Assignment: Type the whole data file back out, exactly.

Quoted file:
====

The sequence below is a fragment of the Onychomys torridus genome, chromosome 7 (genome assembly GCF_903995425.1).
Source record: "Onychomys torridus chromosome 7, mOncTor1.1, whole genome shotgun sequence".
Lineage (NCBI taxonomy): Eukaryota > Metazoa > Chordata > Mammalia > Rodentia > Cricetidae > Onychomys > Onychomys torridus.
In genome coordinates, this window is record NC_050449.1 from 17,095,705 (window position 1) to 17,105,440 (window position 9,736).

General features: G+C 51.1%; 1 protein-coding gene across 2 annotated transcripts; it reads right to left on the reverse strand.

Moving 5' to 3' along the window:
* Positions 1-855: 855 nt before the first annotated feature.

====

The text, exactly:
The sequence below is a fragment of the Onychomys torridus genome, chromosome 7 (genome assembly GCF_903995425.1).
Source record: "Onychomys torridus chromosome 7, mOncTor1.1, whole genome shotgun sequence".
Lineage (NCBI taxonomy): Eukaryota > Metazoa > Chordata > Mammalia > Rodentia > Cricetidae > Onychomys > Onychomys torridus.
In genome coordinates, this window is record NC_050449.1 from 17,095,705 (window position 1) to 17,105,440 (window position 9,736).

General features: G+C 51.1%; 1 protein-coding gene across 2 annotated transcripts; it reads right to left on the reverse strand.

Moving 5' to 3' along the window:
* Positions 1-855: 855 nt before the first annotated feature.